This article is from the 8-track Tapes FAQ, by Malcolm Riviera firstname.lastname@example.org with numerous contributions by others.
Consumer demand for the 8-track-tape format was strongest from 1970-74.
The format began dramatically losing market share after 1975. IMHO, the
reasons the format fell into disfavor are:
Audio industry improvements in the cassette format. During cassette's
first few years, sound quality was mediocre, marred by tape drop-outs, wow
and flutter, modulation noise, hissing, tape jamming, distortion, and poor
frequency range. But in the early 1970s, cassettes were improved so that
(potentially at least) their fidelity was equal to, or better than,
8-track... the major audio manufacturers put their R&D efforts into
The "high end" 8-track deck makers, Wollensak, Akai, Pioneer, and
Realistic, stopped developing improved 8-track units around 1974. In fact,
the short-lived Elcaset format received the R&D efforts that would have
gone into better 8-track decks.
Manufacturers adopted cheaper, flimsier, less reliable cartridge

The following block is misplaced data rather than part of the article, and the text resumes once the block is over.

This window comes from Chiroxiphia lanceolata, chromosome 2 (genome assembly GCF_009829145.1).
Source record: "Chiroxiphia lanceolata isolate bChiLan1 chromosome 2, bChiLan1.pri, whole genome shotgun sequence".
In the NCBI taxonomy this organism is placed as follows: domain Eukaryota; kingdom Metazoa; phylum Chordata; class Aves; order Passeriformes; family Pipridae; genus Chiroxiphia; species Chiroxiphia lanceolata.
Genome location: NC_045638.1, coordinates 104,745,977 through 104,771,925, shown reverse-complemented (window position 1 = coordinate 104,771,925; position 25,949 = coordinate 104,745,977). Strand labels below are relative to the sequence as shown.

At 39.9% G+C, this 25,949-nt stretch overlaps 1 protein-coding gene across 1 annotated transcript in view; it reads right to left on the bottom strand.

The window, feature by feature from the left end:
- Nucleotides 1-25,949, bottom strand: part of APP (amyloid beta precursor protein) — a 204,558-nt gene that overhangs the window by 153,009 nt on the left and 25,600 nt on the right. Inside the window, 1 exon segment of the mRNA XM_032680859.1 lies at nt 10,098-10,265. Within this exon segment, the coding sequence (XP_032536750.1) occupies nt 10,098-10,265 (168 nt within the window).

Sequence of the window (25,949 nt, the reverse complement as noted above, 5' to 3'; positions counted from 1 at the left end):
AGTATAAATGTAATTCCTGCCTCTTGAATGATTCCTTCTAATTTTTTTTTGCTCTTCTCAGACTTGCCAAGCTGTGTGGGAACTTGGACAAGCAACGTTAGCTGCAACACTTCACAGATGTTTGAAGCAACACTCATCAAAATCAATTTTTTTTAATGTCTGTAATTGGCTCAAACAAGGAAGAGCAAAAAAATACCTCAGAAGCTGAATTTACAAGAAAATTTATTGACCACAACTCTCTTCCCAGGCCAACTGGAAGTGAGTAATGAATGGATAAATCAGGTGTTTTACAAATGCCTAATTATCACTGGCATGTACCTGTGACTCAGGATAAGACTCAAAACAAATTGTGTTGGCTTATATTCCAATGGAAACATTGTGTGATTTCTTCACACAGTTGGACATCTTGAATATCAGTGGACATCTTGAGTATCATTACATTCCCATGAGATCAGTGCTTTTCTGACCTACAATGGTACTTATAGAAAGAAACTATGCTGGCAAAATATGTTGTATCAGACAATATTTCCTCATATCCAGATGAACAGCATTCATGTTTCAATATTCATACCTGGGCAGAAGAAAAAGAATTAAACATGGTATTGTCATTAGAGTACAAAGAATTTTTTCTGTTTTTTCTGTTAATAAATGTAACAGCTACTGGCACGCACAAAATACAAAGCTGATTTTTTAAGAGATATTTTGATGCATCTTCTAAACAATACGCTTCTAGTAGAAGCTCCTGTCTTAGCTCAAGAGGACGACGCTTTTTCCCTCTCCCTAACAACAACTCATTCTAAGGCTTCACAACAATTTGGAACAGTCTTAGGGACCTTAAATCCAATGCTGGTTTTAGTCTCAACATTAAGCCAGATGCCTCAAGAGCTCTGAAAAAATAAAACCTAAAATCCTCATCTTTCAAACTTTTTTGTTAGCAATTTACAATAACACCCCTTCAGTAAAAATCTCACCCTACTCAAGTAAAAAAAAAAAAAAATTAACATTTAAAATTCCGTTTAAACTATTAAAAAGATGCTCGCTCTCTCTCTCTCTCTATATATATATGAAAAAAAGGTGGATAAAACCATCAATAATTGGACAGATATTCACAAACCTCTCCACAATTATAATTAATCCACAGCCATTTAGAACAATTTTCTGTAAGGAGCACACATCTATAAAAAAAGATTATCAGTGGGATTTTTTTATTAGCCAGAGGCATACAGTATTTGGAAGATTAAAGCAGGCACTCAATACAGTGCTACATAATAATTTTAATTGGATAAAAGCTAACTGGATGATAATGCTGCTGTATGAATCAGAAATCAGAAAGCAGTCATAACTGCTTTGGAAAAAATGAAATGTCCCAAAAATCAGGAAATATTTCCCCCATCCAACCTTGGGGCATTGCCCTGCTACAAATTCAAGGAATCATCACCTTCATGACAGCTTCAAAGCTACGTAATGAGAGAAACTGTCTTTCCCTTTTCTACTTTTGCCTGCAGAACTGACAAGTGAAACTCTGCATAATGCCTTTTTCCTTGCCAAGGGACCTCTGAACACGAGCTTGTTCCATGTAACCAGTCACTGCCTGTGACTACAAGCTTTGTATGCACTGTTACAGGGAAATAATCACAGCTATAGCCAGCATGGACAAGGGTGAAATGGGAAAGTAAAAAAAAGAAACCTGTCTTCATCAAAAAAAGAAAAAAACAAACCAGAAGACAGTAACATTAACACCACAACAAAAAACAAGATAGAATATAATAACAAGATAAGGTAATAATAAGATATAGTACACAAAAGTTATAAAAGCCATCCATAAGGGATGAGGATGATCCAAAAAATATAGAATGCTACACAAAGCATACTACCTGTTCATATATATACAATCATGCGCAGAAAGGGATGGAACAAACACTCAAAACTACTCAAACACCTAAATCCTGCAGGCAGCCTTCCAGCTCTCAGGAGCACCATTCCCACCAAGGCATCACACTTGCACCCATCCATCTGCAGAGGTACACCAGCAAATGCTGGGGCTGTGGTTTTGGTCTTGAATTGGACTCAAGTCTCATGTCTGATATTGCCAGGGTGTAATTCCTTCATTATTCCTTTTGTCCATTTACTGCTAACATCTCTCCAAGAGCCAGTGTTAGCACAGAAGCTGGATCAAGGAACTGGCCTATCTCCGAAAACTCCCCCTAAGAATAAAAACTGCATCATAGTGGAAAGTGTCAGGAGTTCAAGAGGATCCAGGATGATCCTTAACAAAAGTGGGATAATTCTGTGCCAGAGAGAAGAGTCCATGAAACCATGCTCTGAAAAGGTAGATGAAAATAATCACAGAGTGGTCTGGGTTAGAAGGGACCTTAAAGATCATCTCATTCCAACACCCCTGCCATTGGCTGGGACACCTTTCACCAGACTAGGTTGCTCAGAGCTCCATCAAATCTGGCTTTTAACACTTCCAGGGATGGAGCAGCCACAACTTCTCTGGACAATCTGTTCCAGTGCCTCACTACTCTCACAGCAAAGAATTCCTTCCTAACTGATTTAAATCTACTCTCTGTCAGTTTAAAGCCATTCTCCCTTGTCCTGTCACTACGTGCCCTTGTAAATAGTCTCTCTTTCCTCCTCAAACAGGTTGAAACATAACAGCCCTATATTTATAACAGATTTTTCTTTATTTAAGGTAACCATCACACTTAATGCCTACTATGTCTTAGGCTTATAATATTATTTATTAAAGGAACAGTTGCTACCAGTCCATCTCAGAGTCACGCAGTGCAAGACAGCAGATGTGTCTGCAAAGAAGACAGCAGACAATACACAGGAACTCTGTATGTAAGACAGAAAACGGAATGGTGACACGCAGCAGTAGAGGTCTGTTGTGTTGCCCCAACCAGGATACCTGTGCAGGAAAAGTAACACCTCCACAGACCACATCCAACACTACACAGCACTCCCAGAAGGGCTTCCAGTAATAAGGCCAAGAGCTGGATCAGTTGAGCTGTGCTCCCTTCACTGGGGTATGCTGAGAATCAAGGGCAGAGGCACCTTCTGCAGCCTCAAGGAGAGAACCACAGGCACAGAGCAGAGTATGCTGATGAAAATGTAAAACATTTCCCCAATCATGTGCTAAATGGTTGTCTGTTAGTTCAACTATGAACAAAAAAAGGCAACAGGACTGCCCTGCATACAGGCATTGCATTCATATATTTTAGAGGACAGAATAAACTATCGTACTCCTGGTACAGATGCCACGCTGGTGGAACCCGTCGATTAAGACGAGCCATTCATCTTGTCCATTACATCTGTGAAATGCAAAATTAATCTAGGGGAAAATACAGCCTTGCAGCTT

mechanisms. Tape jamming and mechanical problems were a major "kiss of
death" to consumer acceptance of 8-track....and these problems were
entirely avoidable if the tape makers had maintained consistent design
standards and quality control.
Relatively few decks, and relatively few 8-track-tapes, incorporated
Dolby noise reduction. The Dolby-B system was widely adopted for cassettes
during the late '70s, while very few 8-track decks incorporated Dolby
In short: the same industry that improved cassette tapes from a mediocre
dictating-machine medium to a hi-fi music format, failed to offer and
promote improvements for the 8-track format. Now they're trying to get
rid of cassettes in favor of CDs...and then get rid of CDs in favor of
HDCDs or the Smart Card.